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The appeal of ralph lauren?

post #1 of 64
Thread Starter 
Why do you think Ralph Lauren has so much appeal to most people today? Reading a biography of him, there's nothing that would make you think that he would reach his level of success. Middle class Jewish kid from the Bronx. Didn't really have an innate sense of style. He admits he developed it when he and his wife would shop at all these posh shops which they couldn't afford. And, his initial contribution to fashion were the wide ties in the 70s. I mean, it seems that this non-preppy guy basically repackaged himself as the ultimate preppy. Did he even add anything it or synthesize it with something else? Who would have thought the whole preppy thing would be so popular? It seems the preppy power phenomenom was its peak a long time ago, maybe 50. I used to think his clothes were well made, until I found this site. Now, only Purple Label is truly good, even though most people haven't heard of it. But, I still admire him as a great business guy with him selling the preppy lifestyle as a brand.
post #2 of 64
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post #3 of 64
It's an interesting question, esquire. Many great business people and innovators in a variety of industries started in a similar fashion (no pun intended) -- they were not from a related background and did not necessarily have a taste or interest early on in whatever they ended up designing or producing. But what they all did have in spades is business savvy, a sense of timing, an uncanny ability to "read" people and see what excites them, and a healthy dose of luck. Lauren correctly predicted that the preppy style would catch on if he advertised it appropriately, and he was right. This brings up an even more interesting question of why the preppy style caught on in the first place. This doesn't strike me as all that surprising, actually. Traditionally, before Lauren and other companies like J. Crew made it mass-market, the preppy style was associated with a certain slice of American society -- wealthy, East-coast elite, WASP, Ivy League, etc. And as much as we, as a society, like to deny it in public and in the press, large numbers of us Americans aspire to belong to that class. We are not a classless society even though we say we are, the concept of upper class is as strong as ever, and many people privately wish they belonged to that class, even as they may ridicule it publicly. The preppy style is simply a visual manifestation of belonging to that class, and by dressing this way people either make themselves feel that they are closer to that slice of society or hope to be more accepted by it. I think timing worked in Lauren's favor. The popularity of casual clothing exploded in the mid- and late sixties, but even though we think of the seventies as loose and casual too, I think the consumer at large got disillusioned with the more outlandish examples of the psychedelic-era casual clothing rather quickly, partly, again, becuase he/she felt that it lowered their perceived social status, and started to yearn for a return to more traditional, preppy clothing. Lauren's loud wide ties were a product of their time, a fad; it's the rest of his products that made him the force to be reckoned with. Regards, Tony
post #4 of 64
There's also definitely an Americana theme that has run through much of his imagery over the years. Down home, earthy, gritty, folksy, etc. That may have changed, or be constantly changing as he redefines himself, but it has been there, and may still be rooted in people's minds. And lots of Americana themes or people with that mystique have never fallen from popularity; Norman Rockwell and Andrew Wyeth, actors like Robert Duvall and broadcasters like Walter Cronkite, etc. Americana sells almost consistently.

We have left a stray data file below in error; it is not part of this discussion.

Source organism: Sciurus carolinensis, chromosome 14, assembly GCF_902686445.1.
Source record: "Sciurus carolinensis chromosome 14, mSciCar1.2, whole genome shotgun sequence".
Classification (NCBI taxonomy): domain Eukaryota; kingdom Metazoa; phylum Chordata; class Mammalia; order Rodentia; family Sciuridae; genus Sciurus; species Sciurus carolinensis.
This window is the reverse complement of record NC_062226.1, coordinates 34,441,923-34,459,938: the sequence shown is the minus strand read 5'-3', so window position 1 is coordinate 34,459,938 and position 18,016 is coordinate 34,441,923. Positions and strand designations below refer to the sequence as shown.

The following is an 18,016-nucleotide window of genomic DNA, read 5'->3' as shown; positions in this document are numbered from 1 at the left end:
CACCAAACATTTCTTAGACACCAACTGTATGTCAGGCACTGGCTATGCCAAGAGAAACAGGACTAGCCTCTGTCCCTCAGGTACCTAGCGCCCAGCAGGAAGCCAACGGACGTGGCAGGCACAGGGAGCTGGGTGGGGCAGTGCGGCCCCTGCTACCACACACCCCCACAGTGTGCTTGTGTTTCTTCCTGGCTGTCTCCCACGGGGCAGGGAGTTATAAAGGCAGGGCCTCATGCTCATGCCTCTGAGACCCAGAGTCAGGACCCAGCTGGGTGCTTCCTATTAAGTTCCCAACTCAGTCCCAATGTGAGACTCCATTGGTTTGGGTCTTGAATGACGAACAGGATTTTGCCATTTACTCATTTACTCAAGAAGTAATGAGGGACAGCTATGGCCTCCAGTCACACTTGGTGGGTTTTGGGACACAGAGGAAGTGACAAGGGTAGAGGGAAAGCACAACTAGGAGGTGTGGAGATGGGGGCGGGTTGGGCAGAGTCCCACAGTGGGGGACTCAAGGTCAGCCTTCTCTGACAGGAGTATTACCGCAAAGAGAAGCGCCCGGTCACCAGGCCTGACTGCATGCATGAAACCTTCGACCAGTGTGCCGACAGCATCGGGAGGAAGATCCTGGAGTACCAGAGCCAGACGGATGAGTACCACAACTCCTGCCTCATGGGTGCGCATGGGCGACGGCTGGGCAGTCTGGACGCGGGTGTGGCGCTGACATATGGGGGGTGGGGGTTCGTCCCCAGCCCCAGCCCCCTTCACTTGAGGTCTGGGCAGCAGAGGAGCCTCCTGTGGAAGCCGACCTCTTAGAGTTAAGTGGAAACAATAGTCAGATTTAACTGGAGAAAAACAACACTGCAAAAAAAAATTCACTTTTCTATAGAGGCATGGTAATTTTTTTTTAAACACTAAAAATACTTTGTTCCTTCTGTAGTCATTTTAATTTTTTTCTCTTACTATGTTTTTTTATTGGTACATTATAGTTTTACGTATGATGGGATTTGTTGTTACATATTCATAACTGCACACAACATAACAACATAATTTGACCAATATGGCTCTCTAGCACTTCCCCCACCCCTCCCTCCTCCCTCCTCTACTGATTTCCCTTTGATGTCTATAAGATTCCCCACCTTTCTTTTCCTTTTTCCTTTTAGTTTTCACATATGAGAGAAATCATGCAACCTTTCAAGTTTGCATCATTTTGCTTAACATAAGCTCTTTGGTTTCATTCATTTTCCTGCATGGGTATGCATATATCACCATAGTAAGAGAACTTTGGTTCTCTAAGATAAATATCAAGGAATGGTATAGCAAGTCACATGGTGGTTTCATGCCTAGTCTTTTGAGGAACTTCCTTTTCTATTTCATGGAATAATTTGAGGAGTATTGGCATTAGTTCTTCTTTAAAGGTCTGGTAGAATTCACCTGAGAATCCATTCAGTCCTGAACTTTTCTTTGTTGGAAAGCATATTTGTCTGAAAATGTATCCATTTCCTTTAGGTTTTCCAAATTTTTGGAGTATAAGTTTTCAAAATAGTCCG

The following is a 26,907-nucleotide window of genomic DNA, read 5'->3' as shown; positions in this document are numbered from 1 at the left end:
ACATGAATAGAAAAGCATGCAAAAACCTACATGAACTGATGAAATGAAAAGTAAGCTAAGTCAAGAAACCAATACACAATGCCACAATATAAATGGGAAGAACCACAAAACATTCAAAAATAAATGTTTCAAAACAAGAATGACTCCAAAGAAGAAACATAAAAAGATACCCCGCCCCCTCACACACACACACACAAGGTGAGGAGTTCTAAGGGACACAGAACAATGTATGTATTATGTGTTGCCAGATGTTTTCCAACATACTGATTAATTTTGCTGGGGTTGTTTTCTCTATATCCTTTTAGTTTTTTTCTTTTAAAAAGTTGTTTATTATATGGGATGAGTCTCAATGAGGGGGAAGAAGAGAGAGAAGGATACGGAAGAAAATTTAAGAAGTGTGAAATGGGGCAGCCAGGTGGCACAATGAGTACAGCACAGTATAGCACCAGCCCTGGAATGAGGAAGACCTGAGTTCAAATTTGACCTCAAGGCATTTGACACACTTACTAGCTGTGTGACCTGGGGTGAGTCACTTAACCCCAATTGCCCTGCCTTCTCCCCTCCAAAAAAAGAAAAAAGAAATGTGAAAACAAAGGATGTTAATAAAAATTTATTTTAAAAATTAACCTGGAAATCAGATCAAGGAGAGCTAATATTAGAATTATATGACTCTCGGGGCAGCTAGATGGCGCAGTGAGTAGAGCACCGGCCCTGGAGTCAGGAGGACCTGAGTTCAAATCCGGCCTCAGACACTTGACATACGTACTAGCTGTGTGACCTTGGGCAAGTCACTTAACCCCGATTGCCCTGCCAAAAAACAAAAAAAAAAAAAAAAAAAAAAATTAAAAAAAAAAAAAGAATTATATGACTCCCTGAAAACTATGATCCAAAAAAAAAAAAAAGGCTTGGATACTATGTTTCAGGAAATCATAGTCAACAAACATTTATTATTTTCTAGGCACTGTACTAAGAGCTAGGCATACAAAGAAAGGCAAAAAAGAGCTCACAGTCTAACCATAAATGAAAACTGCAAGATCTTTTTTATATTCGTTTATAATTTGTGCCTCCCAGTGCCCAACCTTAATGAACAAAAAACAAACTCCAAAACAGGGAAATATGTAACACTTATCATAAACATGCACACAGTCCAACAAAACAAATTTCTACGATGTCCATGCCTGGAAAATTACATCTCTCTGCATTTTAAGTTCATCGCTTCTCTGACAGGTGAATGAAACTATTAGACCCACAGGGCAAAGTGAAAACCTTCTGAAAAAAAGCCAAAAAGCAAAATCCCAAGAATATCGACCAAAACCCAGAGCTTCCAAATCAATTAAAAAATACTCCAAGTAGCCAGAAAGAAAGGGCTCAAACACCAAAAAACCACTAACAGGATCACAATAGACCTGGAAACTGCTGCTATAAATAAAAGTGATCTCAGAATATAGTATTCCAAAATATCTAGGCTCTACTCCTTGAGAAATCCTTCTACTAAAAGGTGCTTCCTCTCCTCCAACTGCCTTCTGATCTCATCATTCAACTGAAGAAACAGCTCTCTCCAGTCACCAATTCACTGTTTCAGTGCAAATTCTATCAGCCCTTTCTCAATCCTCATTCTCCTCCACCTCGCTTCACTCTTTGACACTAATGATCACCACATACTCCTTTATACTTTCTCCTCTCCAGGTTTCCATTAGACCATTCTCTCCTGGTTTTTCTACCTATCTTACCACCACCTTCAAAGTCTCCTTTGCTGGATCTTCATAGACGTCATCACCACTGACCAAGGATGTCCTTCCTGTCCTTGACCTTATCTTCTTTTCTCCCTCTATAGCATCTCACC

post #5 of 64
I agree with ArtDeco's sentiments. To (perhaps) put it another way, I think there are two motivations that drive many people to wear Polo (and other branded, designer labels). One is the hope to impress people; by wearing a well-known, (relatively) expensive designer label, some buyers expect this to convey a message about their wealth/economic status. It's important to them for others to know about the wearer's wealth (real or putative). On the other hand, there is also the confidence that wearing a Polo garment means that you will "fit in," that your clothes will be appropriate, since Ralph Lauren is perceived as tasteful and stylish; I think for many men, who lack confidence in their own sense of style, this guarantee is a powerful inducement. To me, an interesting analog is Rolex. Why do people buy Rolex? For some, it is an easy way to telegraph their wealth (viz. the success of the clunky gold President day-date models). For others, who may have reached the point where they can afford/want to buy an expensive watch (or give one as a present), a Rolex is a safe choice that is guaranteed (in most circles) to be considered tasteful and 'classy.' I think 99%, if not 100%, of humanity has some combination of aspiration and self-doubt, and these brands play on both of these emotions. [Note that I am not saying that either Polo or Rolex are poorly made or do not have positive qualities in their own right.]
post #6 of 64
With reference to the last post, while the two motivations identified may apply, for many people they just want to buy reliable, well made products, without having to give their purchases too much thought. I buy Polo polos and Polo button downs because I know my size, they wear well, they are not too expensive and they are comfortable. I am buying for myself, not for what others may think. And I do not want to put too much thought into it. Maybe I should buy myself a Rolex as well.
post #7 of 64
I agree esquire, Ralph Lauren is junk.
post #8 of 64
ralph lauren is a broker of clothes. When you buy a blue label suit, its really a corneliani suit. when you buy a pair of purple label shoes, you are really buying a pair of edward greens. His stuff isnt junk, that isnt fair. some of the lower level lines are not well made, so be it. most of the upper level stuff is. he is great at reproducing classic americana, with a subtle twist, and that what get people like me to buy the stuff.
post #9 of 64